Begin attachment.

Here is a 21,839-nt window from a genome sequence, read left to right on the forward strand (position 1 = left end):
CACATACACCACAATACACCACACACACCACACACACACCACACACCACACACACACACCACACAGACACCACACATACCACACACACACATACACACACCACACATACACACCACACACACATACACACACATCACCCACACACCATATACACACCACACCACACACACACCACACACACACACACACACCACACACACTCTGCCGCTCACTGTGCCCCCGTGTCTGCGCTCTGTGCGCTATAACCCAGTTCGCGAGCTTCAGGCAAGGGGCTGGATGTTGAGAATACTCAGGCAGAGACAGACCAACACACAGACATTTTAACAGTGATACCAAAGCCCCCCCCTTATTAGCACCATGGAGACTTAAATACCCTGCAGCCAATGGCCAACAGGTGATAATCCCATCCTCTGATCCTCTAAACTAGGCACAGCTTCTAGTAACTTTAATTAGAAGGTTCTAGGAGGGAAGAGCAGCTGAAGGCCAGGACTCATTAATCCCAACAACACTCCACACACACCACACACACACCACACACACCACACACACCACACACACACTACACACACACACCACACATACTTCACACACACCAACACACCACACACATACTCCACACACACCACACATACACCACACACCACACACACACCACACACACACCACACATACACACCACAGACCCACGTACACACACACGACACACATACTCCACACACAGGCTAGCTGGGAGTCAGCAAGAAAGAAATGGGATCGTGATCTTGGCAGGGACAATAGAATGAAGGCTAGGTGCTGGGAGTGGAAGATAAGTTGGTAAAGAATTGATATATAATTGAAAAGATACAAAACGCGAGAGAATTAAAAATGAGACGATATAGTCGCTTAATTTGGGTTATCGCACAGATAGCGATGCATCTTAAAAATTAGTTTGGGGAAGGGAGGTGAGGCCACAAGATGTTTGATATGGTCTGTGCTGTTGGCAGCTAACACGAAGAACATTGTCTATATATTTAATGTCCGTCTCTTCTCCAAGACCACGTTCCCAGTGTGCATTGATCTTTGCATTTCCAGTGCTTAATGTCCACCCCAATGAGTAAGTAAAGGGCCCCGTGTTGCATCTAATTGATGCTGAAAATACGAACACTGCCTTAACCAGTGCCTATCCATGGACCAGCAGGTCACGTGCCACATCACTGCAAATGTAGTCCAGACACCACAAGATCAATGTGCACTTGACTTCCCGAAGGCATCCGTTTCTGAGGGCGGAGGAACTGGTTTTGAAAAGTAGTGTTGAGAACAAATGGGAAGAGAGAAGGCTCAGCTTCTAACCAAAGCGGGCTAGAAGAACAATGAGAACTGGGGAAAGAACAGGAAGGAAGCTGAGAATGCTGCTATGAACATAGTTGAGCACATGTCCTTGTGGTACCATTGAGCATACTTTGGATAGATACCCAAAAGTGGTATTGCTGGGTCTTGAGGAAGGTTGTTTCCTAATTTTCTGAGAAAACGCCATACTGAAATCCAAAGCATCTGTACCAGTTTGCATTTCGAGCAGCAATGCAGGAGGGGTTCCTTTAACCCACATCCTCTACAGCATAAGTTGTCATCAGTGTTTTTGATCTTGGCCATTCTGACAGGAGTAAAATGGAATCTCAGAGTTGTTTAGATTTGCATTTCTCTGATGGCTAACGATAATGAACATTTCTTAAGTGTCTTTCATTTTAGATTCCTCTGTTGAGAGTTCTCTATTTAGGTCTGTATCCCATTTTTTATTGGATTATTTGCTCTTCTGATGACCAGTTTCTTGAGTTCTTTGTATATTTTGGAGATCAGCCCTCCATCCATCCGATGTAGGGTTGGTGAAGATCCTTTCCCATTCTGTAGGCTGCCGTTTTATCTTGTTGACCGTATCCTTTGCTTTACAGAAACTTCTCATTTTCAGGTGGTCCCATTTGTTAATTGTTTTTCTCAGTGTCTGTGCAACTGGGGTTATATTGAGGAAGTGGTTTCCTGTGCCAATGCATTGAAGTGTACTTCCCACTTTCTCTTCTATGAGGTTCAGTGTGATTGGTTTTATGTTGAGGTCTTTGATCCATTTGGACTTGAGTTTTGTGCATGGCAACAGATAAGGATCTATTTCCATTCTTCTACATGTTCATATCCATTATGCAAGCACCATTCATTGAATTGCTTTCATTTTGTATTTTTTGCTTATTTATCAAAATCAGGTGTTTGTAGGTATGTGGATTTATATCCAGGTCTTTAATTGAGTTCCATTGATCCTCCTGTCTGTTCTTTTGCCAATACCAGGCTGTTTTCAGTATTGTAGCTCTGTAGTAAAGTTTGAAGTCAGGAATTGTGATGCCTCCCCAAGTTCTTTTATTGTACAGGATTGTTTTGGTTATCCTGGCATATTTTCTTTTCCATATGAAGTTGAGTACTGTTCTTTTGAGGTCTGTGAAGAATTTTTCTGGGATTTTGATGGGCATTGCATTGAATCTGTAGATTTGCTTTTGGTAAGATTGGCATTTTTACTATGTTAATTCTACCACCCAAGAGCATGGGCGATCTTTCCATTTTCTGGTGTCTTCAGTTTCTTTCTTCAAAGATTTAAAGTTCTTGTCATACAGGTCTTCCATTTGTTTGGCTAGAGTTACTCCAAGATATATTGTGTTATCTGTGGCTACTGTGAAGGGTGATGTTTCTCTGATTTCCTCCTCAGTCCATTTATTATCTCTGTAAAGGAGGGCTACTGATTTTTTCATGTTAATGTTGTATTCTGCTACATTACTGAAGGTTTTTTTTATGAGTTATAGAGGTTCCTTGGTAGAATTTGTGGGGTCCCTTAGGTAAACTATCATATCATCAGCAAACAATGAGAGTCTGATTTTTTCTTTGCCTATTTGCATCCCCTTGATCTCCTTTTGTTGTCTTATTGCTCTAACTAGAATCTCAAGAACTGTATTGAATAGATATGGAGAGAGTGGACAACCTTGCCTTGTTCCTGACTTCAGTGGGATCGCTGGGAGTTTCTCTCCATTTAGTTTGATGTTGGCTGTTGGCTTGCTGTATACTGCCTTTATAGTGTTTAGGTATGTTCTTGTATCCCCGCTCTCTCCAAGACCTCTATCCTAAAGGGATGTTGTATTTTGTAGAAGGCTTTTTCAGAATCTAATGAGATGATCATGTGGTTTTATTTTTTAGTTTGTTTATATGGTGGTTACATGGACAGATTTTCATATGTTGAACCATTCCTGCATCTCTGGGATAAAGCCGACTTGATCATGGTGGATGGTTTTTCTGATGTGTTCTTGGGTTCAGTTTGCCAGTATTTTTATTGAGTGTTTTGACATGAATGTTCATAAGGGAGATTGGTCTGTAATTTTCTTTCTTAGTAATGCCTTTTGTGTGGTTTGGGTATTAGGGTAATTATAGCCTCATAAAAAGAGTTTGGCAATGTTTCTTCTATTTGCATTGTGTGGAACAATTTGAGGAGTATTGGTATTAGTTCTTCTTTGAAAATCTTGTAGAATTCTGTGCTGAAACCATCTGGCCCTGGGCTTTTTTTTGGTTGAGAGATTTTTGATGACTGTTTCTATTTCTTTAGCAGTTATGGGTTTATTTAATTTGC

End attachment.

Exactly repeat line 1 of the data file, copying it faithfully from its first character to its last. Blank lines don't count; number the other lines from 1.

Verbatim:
Here is a 21,839-nt window from a genome sequence, read left to right on the forward strand (position 1 = left end):